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3.3 Bottom-up Parsing

The basic idea of a bottom-up parser is that we use grammar productions in the opposite way (from right to left). Like for predictive parsing with tables, here too we use a stack to push symbols. If the first few symbols at the top of the stack match the rhs of some rule, then we pop out these symbols from the stack and we push the lhs (left-hand-side) of the rule. This is called a reduction. For example, if the stack is x * E + E (where x is the bottom of stack) and there is a rule E ::= E + E, then we pop out E + E from the stack and we push E; ie, the stack becomes x * E. The sequence E + E in the stack is called a handle. But suppose that there is another rule S ::= E, then E is also a handle in the stack. Which one to choose? Also what happens if there is no handle? The latter question is easy to answer: we push one more terminal in the stack from the input stream and check again for a handle. This is called shifting. So another name for bottom-up parsers is shift-reduce parsers. There two actions only:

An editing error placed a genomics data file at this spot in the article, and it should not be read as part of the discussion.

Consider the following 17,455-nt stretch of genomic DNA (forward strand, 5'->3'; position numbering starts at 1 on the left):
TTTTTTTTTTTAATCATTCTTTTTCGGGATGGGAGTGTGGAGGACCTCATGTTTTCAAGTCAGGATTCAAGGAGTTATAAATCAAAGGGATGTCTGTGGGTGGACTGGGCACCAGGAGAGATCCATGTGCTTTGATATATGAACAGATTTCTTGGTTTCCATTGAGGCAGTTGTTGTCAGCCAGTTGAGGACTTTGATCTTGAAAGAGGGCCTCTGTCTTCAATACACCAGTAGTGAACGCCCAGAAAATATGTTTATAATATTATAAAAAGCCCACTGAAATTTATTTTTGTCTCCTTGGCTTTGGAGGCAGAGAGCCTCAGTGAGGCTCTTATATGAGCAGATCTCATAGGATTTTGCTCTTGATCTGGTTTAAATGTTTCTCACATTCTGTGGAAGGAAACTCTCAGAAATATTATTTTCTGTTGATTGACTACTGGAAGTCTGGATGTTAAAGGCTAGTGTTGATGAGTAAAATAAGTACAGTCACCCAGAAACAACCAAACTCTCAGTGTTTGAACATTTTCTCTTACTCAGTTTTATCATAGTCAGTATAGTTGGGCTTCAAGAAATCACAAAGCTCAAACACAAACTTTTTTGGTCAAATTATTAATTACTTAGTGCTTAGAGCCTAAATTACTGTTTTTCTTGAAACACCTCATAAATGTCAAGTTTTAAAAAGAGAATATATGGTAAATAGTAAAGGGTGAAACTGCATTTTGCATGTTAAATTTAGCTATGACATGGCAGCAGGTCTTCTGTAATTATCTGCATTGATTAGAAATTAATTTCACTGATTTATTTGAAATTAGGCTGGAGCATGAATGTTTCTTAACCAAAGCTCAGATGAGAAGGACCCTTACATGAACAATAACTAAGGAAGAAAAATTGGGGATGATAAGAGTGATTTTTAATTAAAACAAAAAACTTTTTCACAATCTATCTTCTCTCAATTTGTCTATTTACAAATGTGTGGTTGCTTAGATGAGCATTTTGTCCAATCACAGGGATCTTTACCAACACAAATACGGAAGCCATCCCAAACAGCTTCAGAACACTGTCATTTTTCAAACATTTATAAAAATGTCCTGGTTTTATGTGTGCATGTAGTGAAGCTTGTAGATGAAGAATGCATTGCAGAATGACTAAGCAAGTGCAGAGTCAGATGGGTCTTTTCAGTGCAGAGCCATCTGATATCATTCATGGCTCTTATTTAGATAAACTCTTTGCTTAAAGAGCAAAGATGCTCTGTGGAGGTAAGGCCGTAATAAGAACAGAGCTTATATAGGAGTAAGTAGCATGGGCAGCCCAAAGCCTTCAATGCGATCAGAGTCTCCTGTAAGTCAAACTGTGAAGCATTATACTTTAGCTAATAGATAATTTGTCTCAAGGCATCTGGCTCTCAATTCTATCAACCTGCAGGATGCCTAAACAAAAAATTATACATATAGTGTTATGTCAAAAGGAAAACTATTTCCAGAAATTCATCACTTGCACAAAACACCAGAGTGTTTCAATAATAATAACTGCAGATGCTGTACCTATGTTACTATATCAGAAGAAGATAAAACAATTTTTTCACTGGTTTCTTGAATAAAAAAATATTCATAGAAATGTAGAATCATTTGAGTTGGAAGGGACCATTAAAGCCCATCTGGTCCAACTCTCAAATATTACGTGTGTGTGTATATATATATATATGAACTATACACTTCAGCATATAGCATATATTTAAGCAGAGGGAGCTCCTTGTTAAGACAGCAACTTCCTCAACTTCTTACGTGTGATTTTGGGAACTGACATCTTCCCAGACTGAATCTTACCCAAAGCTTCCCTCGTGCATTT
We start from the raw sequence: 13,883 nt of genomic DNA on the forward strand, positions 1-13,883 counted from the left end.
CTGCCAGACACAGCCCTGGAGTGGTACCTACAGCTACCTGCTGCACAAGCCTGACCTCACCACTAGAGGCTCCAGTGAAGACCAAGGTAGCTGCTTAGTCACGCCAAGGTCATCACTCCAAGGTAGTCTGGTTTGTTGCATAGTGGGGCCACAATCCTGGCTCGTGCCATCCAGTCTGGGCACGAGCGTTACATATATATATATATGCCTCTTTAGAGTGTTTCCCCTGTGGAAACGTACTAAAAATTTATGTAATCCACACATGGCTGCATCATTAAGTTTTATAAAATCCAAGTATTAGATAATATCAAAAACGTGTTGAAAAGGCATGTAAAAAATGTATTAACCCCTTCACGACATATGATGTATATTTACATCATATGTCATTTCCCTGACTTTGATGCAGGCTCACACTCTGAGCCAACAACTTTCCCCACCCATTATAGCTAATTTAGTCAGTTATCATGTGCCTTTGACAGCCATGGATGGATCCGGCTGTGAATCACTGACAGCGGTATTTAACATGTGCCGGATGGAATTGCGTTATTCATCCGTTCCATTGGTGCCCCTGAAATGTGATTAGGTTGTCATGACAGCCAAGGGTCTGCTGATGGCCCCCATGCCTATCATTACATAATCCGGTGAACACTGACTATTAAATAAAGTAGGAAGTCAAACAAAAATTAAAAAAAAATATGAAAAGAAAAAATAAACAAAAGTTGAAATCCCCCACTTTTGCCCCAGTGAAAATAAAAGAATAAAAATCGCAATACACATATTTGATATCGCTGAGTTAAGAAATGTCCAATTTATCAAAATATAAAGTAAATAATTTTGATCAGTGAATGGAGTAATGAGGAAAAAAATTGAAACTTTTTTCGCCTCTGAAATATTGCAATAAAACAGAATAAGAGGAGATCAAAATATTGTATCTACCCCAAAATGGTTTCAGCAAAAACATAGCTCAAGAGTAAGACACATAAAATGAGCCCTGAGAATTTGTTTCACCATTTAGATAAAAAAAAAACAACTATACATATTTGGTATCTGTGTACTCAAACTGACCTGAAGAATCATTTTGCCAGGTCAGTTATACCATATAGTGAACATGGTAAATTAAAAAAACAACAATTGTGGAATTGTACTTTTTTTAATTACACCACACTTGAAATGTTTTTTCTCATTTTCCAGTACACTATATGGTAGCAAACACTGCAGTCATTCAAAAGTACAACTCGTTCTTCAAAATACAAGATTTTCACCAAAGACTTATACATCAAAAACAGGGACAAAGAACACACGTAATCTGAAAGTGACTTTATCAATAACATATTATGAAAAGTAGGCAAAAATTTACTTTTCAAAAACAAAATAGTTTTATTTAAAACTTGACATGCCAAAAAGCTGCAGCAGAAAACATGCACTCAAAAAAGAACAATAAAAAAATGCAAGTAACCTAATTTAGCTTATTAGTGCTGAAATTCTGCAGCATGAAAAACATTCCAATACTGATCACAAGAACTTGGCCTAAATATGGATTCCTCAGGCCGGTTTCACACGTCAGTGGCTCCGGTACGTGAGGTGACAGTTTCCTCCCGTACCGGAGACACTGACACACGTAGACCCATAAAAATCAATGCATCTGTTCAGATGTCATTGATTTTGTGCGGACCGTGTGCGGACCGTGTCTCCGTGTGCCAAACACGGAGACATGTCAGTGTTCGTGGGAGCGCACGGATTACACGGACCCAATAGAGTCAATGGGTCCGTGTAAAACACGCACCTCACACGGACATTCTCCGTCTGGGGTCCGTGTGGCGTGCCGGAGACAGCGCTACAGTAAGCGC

1. shift the current input token in the stack and read the next token, and
  2. reduce by some production rule.
Consequently the problem is to recognize when to shift and when to reduce each time, and, if we reduce, by which rule. Thus we need a recognizer for handles so that by scanning the stack we can decide the proper action. The recognizer is actually a finite state machine exactly the same we used for REs. But here the language symbols include both terminals and nonterminal (so state transitions can be for any symbol) and the final states indicate either reduction by some rule or a final acceptance (success).

A DFA though can only be used if we always have one choice for each symbol. But this is not the case here, as it was apparent from the previous example: there is an ambiguity in recognizing handles in the stack. In the previous example, the handle can either be E + E or E. This ambiguity will hopefully be resolved later when we read more tokens. This implies that we have multiple choices and each choice denotes a valid potential for reduction. So instead of a DFA we must use a NFA, which in turn can be mapped into a DFA as we learned in Section 2.3. These two steps (extracting the NFA and map it to DFA) are done in one step using item sets (described below).



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Next: 3.3.1 Bottom-up Parsing Up: 3 Parsing Previous: 3.2.2 Predictive Parsing Using   Contents
2015-01-20